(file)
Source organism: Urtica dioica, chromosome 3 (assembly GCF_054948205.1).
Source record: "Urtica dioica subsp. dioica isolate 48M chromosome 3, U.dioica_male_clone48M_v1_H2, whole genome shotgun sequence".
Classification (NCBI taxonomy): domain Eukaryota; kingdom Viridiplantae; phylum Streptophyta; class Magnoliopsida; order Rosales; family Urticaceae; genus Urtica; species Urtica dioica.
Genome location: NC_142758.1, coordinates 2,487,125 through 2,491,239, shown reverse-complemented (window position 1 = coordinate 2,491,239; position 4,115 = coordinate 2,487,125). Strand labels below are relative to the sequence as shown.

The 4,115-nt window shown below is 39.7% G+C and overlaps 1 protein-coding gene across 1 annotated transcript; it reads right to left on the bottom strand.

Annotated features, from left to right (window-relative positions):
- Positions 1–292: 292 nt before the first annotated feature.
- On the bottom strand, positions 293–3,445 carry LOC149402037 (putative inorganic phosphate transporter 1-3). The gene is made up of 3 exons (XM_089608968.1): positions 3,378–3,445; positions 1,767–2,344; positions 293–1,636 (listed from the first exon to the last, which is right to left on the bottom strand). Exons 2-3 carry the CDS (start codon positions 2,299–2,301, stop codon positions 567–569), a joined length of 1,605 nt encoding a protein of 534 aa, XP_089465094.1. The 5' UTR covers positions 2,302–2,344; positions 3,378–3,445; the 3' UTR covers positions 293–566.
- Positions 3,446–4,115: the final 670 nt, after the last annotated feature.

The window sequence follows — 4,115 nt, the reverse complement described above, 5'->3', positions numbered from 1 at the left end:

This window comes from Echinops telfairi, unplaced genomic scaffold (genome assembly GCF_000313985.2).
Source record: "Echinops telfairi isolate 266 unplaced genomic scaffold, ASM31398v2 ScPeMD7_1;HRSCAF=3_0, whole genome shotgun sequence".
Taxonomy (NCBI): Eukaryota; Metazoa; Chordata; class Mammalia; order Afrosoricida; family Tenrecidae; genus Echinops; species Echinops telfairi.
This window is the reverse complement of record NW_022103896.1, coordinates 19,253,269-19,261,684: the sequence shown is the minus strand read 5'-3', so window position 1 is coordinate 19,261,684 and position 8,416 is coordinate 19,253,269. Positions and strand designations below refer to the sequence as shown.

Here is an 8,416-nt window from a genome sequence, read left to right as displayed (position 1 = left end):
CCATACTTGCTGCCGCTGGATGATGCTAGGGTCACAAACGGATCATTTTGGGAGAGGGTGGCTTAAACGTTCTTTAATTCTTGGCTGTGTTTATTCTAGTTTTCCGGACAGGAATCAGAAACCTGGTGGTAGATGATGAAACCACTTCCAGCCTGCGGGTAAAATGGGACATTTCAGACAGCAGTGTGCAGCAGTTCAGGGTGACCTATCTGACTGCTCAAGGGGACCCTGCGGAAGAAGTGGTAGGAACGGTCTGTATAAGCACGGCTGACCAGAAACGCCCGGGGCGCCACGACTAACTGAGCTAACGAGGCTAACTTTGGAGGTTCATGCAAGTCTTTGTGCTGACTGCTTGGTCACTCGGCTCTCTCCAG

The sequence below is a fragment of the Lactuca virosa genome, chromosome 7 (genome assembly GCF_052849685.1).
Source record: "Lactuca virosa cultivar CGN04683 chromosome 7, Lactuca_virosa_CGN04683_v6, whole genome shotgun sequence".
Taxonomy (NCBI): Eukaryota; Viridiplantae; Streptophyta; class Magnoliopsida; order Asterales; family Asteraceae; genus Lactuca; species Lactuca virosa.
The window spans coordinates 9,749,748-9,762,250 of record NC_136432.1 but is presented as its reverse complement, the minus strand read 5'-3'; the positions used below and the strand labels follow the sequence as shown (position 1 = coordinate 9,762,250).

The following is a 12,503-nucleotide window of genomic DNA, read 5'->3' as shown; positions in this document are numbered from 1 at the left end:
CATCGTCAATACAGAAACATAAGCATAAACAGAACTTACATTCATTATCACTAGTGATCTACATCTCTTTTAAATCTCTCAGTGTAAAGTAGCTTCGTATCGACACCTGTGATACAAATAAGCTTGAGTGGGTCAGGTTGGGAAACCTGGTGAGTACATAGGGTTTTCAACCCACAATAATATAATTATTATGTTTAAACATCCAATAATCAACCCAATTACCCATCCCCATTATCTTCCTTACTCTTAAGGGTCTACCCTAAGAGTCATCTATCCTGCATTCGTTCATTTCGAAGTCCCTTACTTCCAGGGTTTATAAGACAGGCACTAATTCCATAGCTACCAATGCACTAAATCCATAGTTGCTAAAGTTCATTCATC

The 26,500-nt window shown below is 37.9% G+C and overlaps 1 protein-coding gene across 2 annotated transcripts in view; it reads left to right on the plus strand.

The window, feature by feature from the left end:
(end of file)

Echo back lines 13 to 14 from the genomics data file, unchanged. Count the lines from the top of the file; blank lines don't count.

Taxonomy (NCBI): Eukaryota; Metazoa; Chordata; class Mammalia; order Afrosoricida; family Tenrecidae; genus Echinops; species Echinops telfairi.
This window is the reverse complement of record NW_022103896.1, coordinates 19,253,269-19,261,684: the sequence shown is the minus strand read 5'-3', so window position 1 is coordinate 19,261,684 and position 8,416 is coordinate 19,253,269. Positions and strand designations below refer to the sequence as shown.